Every time Albright’s name is mentioned, it makes likely candidate Vaclav Klaus, the Parliament speaker and Havel’s political enemy, look diminished by comparison. In fact, the talk in Prague as Albright left town Wednesday for Bosnia was of Klaus’ disappearance. He left the country for a visit to the U.S. within hours of Albright’s arrival, spurring talk among Czechs that he for one seems to take the possibility of an Albright candidacy seriously.
“From the Klaus side people are talking about this with a lot of alarm,” said Alan Levy, editor in chief of the Prague Post and author of a book on Czechoslovakia, “So Many Heroes.” “He’s apparently in America now to avoid meeting her face to face.”
Pehe took open pleasure in noting how people were reacting to Klaus’ apparent skittishness. “If the spotlight is on anyone but him, he just can’t cope with that,” Pehe said. “Klaus didn’t want to be in the position of being reproached by a possible presidential candidate. I think he probably takes it more seriously than even his supporters know, otherwise he could have stayed here and faced her.”
Klaus’ low public standing — not to mention his relative obscurity — explains why ordinary Czechs are looking elsewhere for candidates.
Last December, a crowd of 50,000 gathered in Wenceslas Square to mark the 10th anniversary of the Velvet Revolution that delivered then-Czechoslovakia from communist rule. The crowed directed much of its ire against Klaus and Zeman.
The December protests in Prague and 20 other cities were inspired by a petition written up by six leaders of the ’89 protests. “The current political representatives have brought the country into a profound moral, social, political and economic crisis, and they seriously threaten the integration of the Czech Republic into the European Union,” it read.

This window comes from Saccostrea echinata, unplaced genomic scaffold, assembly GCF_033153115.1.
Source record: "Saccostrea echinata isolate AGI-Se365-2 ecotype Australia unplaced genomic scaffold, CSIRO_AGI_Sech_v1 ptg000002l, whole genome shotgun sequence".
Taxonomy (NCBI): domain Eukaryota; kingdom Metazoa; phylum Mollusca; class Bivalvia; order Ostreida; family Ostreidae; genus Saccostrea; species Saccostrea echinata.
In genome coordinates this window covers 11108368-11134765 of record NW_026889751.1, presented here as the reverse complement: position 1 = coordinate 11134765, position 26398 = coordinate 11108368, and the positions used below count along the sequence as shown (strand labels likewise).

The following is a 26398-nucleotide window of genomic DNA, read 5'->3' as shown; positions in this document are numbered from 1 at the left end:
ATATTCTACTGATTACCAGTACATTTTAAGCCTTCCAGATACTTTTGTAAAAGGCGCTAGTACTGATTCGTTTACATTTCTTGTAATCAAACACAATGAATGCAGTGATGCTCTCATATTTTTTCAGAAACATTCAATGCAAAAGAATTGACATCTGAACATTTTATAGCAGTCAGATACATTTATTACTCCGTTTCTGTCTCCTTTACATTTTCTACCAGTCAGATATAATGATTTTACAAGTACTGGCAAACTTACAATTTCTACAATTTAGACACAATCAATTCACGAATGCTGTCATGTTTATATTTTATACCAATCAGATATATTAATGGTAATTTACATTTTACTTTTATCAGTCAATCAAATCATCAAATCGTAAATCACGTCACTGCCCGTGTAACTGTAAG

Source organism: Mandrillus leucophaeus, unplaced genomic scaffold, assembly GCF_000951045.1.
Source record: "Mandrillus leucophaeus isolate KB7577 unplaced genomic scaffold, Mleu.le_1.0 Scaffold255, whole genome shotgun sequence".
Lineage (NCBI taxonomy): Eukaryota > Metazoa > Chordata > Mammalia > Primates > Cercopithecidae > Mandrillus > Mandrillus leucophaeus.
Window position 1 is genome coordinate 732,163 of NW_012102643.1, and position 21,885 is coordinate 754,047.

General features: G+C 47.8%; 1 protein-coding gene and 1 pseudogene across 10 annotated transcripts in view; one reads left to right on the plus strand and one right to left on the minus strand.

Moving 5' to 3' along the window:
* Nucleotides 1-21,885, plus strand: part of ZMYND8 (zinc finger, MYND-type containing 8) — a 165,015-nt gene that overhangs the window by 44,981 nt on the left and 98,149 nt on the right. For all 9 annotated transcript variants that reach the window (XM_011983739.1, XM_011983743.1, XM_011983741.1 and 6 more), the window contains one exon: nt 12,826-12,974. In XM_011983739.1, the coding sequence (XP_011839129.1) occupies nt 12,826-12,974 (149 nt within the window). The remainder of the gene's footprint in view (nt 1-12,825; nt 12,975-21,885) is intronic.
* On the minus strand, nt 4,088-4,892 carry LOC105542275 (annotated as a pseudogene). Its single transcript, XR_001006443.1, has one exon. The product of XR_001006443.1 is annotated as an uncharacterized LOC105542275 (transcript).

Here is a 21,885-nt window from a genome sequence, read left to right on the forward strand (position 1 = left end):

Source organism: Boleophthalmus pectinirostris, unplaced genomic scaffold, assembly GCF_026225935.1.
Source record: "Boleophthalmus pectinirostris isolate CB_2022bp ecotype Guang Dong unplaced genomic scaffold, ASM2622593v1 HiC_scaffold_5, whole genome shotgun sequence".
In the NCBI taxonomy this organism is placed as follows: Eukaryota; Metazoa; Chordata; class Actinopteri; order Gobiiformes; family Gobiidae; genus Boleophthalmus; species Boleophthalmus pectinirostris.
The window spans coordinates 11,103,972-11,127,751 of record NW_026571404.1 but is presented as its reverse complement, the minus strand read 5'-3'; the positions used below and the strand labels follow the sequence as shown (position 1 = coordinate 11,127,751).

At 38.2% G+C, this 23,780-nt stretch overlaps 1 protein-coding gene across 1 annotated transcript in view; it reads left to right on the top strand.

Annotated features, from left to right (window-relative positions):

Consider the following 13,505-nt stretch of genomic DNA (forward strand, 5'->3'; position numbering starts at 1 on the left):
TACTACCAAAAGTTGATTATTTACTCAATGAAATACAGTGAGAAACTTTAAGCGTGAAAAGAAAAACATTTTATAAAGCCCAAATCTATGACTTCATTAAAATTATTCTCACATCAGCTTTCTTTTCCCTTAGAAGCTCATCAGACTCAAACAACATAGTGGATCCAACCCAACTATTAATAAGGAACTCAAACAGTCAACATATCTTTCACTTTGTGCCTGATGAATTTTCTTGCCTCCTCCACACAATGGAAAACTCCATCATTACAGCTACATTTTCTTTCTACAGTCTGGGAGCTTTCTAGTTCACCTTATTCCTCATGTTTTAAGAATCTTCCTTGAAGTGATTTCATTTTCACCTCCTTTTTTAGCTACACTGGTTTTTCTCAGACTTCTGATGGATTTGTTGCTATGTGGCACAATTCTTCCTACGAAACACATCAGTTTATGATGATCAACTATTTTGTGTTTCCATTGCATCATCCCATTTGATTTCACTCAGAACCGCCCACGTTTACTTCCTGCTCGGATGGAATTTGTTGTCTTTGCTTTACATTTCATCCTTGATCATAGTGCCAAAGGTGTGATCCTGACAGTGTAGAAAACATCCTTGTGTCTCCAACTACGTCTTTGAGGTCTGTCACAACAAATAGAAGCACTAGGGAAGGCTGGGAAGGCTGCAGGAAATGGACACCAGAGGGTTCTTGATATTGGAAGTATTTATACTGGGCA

That sort of crisis atmosphere might not be easy for Albright to ignore, given her strong ties to the country and its turbulent history. She was born Marie Jana Korbelova in Prague in 1937, and fled with her parents to England two years later to escape Hitler. Czech was her first language, her mother tongue, and even now the language remains a part of her.
“Her Czech is very good,” said Pehe. “In that sense she is absolutely connected with the Czechs. You can hear a sort of accent there, but grammatically and otherwise it’s perfect. It’s in a way cute, the way she speaks. It makes it sound very special.”
Albright underscored her passionate connection to the tradition of Czech leadership during her visit. She told students at Masaryk University in Brno on Monday, “Although President Masaryk died when I was 4 months old, in every other sense, I grew up with him. My family spoke about him. My father worked for his son. He inspired an entire generation of Czechoslovaks by his life, his beliefs and his works. There was a time people thought he should be president of the world, as it was known in the ’30s. He was the philosopher president. He acted like a president. He led like a president. He even looked like a president. And he was also, in his way, a foremost feminist, taking his wife’s maiden name as his middle one.”
It may be easy for people in Washington to dismiss the idea of Albright giving up her social position in Washington, her access and perquisites, to run off to a small country — one which many in Congress could not accurately locate on a map. Wednesday’s Washington Post headline cracked: “Havel Has an Albright Idea,” which seemed to capture the titter-into-the-hand reaction of many to Havel’s suggestion.
As veteran political analyst Jackson Janes of the American Institute for Contemporary German Studies put it, “It’s hard for me imagine that someone who has spent her entire life in Washington, someone who is a tenured professor at Georgetown, would uproot herself like that.”
But it’s always easier to dismiss a bold, new idea than to give it time to develop. Madeleine Albright would probably be insane to run off to Prague to try to build democracy. But there are worse forms of insanity.